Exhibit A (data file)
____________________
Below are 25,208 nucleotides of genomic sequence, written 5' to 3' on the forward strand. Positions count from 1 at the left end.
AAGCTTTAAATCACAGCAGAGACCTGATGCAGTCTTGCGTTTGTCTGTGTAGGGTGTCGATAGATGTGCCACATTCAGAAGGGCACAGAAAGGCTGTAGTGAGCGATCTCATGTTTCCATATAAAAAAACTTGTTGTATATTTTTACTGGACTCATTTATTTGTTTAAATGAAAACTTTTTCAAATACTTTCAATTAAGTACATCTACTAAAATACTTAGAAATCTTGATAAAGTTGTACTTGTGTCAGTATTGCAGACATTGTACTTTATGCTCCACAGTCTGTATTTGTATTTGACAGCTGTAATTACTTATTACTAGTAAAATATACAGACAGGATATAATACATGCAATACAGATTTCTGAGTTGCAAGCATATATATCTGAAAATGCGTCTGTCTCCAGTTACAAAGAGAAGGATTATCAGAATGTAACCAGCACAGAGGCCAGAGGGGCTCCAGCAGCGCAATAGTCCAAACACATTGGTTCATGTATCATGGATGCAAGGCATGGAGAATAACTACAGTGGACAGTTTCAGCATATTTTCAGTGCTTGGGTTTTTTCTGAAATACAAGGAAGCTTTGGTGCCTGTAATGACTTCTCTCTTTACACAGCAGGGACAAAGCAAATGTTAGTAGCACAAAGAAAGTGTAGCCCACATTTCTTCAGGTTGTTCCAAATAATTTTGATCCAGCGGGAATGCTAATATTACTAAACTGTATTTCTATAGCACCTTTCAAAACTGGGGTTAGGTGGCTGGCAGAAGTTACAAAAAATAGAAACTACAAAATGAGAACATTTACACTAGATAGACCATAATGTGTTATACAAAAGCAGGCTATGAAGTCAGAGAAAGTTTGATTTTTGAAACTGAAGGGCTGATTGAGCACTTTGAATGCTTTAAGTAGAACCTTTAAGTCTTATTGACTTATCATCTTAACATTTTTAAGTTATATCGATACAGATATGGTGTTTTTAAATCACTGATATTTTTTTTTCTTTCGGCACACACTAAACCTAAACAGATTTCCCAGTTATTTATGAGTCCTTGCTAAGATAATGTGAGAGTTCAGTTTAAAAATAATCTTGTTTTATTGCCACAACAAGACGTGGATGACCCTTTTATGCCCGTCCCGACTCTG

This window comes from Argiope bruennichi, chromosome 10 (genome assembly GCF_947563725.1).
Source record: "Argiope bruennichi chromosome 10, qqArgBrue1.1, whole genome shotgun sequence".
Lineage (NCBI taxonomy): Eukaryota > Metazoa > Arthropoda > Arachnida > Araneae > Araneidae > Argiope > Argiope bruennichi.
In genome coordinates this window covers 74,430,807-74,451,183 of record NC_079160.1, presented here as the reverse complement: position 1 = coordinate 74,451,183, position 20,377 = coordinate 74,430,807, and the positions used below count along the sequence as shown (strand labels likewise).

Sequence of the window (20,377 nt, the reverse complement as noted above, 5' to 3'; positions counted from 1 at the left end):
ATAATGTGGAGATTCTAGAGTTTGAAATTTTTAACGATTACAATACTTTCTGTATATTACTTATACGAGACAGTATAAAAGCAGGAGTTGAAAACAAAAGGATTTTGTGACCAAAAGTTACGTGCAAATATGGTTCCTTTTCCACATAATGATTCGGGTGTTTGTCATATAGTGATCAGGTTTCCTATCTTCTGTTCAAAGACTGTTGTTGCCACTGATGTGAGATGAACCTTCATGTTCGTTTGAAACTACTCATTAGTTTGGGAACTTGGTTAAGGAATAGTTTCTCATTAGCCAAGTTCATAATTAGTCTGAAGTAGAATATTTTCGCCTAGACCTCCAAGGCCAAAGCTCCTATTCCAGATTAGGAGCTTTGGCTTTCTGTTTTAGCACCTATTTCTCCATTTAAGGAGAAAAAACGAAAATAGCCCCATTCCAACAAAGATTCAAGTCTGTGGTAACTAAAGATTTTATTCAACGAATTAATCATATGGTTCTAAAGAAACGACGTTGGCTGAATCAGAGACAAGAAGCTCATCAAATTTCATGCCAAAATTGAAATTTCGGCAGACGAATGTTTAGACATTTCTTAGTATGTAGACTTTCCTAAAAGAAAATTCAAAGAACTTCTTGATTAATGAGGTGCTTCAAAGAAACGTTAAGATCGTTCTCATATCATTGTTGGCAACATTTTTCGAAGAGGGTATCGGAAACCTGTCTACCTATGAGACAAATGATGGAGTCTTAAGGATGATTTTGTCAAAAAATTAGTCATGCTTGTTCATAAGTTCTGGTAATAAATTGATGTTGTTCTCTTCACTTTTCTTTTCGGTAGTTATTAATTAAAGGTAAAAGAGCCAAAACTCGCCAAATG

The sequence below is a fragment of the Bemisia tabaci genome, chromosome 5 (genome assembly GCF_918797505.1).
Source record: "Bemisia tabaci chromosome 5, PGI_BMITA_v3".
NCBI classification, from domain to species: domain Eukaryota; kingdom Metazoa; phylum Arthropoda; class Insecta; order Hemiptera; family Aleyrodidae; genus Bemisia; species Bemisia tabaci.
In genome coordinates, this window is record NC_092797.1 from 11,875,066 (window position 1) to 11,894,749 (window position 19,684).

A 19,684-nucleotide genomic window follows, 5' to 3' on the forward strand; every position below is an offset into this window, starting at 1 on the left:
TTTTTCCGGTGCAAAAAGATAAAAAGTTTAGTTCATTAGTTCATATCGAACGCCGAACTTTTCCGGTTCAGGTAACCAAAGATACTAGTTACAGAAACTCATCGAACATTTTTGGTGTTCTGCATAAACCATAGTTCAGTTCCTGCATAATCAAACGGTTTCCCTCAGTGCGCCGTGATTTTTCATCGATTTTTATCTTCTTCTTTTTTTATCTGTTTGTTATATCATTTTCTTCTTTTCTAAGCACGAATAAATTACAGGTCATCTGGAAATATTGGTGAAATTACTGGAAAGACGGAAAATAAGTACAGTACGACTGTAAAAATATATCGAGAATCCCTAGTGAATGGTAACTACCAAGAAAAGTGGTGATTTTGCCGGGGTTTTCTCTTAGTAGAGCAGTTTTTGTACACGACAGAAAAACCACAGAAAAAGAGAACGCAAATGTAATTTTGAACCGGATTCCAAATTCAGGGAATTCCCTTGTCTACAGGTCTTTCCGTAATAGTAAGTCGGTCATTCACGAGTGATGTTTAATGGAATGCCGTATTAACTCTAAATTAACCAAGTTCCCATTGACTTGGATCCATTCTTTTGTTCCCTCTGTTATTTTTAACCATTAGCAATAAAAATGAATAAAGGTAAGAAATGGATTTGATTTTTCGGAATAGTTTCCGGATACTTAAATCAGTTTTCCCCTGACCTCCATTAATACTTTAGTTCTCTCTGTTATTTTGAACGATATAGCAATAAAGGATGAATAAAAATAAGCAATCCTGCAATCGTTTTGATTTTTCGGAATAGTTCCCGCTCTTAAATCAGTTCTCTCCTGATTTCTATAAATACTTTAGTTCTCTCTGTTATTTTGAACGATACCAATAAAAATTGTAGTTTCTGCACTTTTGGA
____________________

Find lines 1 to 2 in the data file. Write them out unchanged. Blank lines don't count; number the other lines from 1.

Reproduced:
Below are 25,208 nucleotides of genomic sequence, written 5' to 3' on the forward strand. Positions count from 1 at the left end.
AAGCTTTAAATCACAGCAGAGACCTGATGCAGTCTTGCGTTTGTCTGTGTAGGGTGTCGATAGATGTGCCACATTCAGAAGGGCACAGAAAGGCTGTAGTGAGCGATCTCATGTTTCCATATAAAAAAACTTGTTGTATATTTTTACTGGACTCATTTATTTGTTTAAATGAAAACTTTTTCAAATACTTTCAATTAAGTACATCTACTAAAATACTTAGAAATCTTGATAAAGTTGTACTTGTGTCAGTATTGCAGACATTGTACTTTATGCTCCACAGTCTGTATTTGTATTTGACAGCTGTAATTACTTATTACTAGTAAAATATACAGACAGGATATAATACATGCAATACAGATTTCTGAGTTGCAAGCATATATATCTGAAAATGCGTCTGTCTCCAGTTACAAAGAGAAGGATTATCAGAATGTAACCAGCACAGAGGCCAGAGGGGCTCCAGCAGCGCAATAGTCCAAACACATTGGTTCATGTATCATGGATGCAAGGCATGGAGAATAACTACAGTGGACAGTTTCAGCATATTTTCAGTGCTTGGGTTTTTTCTGAAATACAAGGAAGCTTTGGTGCCTGTAATGACTTCTCTCTTTACACAGCAGGGACAAAGCAAATGTTAGTAGCACAAAGAAAGTGTAGCCCACATTTCTTCAGGTTGTTCCAAATAATTTTGATCCAGCGGGAATGCTAATATTACTAAACTGTATTTCTATAGCACCTTTCAAAACTGGGGTTAGGTGGCTGGCAGAAGTTACAAAAAATAGAAACTACAAAATGAGAACATTTACACTAGATAGACCATAATGTGTTATACAAAAGCAGGCTATGAAGTCAGAGAAAGTTTGATTTTTGAAACTGAAGGGCTGATTGAGCACTTTGAATGCTTTAAGTAGAACCTTTAAGTCTTATTGACTTATCATCTTAACATTTTTAAGTTATATCGATACAGATATGGTGTTTTTAAATCACTGATATTTTTTTTTCTTTCGGCACACACTAAACCTAAACAGATTTCCCAGTTATTTATGAGTCCTTGCTAAGATAATGTGAGAGTTCAGTTTAAAAATAATCTTGTTTTATTGCCACAACAAGACGTGGATGACCCTTTTATGCCCGTCCCGACTCTG